I agree with most of what Dan said. The one caveat would be that where you are wanting to do this project will determine what commercial forestry looks like. There are many many parts of this country where plantations and forestry mono crops are not the norm and do not bring enough return on investment for them to ever become the norm. Nearly everything else he said is spot on, right down to the difficulty in finding foresters and contractors who would be willing to give your project/management philosophy the time of day. When working with timber you usually pay your bills with the quantity of wood and make your money on the quality. In many locations you must have more than 40 acres to be harvested to justify a loggers fixed costs in moving machinery to a site. With that small of a tract you will have to cut it pretty hard to get enough dollars out of the woods to attract a consulting forester on a % basis. The more acres you own the more options you have and the better your management can be. I was chief forester for a 160,000 acre landowner and I could manage much differently that most foresters because of the resource base at my disposal. I literally had enough land to keep loggers in work for their entire lives, if you only own a few hundred acres it is much more difficult.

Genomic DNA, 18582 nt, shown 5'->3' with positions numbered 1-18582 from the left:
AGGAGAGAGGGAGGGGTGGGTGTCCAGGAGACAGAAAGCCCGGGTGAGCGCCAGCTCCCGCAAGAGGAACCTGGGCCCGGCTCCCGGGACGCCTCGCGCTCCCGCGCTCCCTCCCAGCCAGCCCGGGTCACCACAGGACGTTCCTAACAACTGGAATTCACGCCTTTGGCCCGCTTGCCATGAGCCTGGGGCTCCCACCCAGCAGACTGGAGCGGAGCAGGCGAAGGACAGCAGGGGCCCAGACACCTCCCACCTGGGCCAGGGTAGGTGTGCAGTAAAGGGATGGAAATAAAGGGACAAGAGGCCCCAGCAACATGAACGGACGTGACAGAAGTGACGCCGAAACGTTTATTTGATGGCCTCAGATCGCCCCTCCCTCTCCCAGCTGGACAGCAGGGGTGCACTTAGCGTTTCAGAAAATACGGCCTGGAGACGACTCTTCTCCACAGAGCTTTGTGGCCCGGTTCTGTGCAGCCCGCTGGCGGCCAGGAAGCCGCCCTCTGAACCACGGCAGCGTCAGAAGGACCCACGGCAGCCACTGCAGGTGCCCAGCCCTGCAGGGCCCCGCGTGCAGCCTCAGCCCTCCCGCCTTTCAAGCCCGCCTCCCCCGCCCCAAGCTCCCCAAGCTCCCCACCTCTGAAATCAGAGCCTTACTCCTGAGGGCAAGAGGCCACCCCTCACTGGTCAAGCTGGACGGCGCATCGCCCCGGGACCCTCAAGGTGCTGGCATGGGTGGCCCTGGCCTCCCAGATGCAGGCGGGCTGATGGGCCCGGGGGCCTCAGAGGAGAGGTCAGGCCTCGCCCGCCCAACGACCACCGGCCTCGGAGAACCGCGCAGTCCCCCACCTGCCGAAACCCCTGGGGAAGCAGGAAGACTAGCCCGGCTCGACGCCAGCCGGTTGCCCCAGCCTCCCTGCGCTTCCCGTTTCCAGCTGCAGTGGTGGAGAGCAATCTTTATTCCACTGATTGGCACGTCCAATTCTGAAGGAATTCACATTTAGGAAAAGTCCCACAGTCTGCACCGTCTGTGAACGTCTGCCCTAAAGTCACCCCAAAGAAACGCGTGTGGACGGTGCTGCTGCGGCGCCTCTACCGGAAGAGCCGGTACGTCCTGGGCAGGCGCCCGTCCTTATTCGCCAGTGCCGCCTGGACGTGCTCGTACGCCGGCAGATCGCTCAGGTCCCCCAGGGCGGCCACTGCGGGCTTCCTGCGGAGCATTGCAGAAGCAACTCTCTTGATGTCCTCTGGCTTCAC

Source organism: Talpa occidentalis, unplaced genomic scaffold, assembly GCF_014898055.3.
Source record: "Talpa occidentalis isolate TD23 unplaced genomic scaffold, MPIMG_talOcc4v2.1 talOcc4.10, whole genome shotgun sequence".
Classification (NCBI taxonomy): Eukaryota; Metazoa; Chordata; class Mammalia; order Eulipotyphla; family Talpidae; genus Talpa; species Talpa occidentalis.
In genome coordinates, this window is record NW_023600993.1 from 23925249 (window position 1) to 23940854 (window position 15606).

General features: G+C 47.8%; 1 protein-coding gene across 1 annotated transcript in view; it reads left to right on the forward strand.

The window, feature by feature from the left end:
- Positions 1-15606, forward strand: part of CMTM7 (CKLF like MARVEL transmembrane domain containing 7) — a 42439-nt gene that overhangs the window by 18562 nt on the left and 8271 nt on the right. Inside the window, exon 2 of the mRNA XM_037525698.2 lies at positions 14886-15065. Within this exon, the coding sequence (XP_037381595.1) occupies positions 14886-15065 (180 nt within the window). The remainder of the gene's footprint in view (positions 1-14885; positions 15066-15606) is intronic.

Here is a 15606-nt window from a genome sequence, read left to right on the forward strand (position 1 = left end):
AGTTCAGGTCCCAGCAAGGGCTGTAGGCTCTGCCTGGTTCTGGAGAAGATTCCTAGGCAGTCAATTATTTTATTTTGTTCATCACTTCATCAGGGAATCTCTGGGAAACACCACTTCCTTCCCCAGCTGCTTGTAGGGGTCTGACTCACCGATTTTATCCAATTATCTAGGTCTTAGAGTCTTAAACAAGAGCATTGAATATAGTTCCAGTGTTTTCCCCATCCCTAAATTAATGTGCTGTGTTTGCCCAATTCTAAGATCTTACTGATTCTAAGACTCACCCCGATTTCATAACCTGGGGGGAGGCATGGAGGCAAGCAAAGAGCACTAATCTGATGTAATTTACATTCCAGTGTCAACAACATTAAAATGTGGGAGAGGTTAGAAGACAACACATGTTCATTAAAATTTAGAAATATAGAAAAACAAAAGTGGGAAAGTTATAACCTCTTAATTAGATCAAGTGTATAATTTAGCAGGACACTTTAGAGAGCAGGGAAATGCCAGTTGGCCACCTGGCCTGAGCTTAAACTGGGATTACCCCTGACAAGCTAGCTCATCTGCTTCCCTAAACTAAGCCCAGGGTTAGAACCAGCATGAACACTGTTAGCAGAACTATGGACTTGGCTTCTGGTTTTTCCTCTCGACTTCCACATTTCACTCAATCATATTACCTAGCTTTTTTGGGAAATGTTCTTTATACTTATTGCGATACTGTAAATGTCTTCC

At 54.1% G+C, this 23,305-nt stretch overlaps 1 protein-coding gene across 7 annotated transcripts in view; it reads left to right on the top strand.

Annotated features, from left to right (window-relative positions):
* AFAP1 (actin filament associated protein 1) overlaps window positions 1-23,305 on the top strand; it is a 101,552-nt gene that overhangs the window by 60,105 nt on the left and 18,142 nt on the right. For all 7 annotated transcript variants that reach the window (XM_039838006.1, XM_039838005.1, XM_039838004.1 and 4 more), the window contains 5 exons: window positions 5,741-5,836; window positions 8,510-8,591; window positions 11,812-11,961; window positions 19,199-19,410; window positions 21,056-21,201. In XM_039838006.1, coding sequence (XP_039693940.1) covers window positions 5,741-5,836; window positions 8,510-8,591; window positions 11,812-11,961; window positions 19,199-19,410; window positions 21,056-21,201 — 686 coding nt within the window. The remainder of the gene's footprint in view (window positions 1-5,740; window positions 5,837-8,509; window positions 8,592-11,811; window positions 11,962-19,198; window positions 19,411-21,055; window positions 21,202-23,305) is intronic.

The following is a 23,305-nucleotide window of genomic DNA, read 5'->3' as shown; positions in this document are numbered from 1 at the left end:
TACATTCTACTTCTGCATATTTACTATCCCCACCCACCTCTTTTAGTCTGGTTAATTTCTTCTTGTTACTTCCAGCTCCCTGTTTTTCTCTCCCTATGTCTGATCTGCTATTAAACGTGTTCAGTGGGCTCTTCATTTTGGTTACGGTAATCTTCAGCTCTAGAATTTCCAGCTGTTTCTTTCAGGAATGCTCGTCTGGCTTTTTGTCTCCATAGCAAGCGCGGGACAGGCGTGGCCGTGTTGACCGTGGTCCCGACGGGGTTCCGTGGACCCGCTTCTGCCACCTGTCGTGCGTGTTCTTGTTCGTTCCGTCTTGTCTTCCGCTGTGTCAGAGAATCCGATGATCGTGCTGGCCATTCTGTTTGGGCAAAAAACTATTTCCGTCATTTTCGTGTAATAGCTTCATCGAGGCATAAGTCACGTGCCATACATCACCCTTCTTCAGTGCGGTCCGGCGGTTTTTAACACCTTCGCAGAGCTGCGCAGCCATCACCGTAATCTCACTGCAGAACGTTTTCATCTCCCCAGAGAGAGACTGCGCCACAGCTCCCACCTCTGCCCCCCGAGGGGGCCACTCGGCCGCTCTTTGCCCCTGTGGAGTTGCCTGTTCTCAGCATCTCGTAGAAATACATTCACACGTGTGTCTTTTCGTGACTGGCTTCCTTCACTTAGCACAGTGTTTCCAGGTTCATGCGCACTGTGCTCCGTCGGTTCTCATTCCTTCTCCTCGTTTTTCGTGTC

The real trouble with timberland investing is the long term nature of the beast. It is nearly impossible for an average joe to get a raw land loan on speculative timber ground, even with a solid business plan, you must build a house or run cattle for most banks to even look at the application. Even though forest economists will show long term returns of 10% or so on timber those calculations have to be grown out over 50-100 years and it is very difficult to assume prices at that sort of a time range, those rates include increase in land prices as well, and that is not usable income if you plan on keeping the land. An average annualized return on hardwood timber ground managed conservatively using single tree selection methods (not clear cutting, doing commercial thins every 15-20 years and always leaving the best quality trees for future harvest) will only be 1-2% for the first 30+ years. Of course those numbers really depend on what the tract of timber you find is, but it is not easy to find quality timber ground in small enough acreages to afford with good enough timber standing to pay off the land costs in a life time. Those tracts have been bought long ago. If you find one BUY IT! I still work in the industry and the only folks buying timber ground commercially right now are paying top dollar, clear cutting it then splitting it up into 20-40 acre "hunting" tracts. They are making their money off the real estate more than the timber. With current timber/land prices in the areas I work (currently the mid-west and upper mid-west) I have yet to find a piece of ground that I could buy and pay off with just timber dollars without having to rape and pillage, and I am looking. If you look at most of the large timber companies in the U.S, think Plum Creek, Potlatch, Weyerhauser, they are now REIT (real estate investment trusts) not technically timber companies, this has specific tax benefits, but it also allows for land speculation as well as timber production.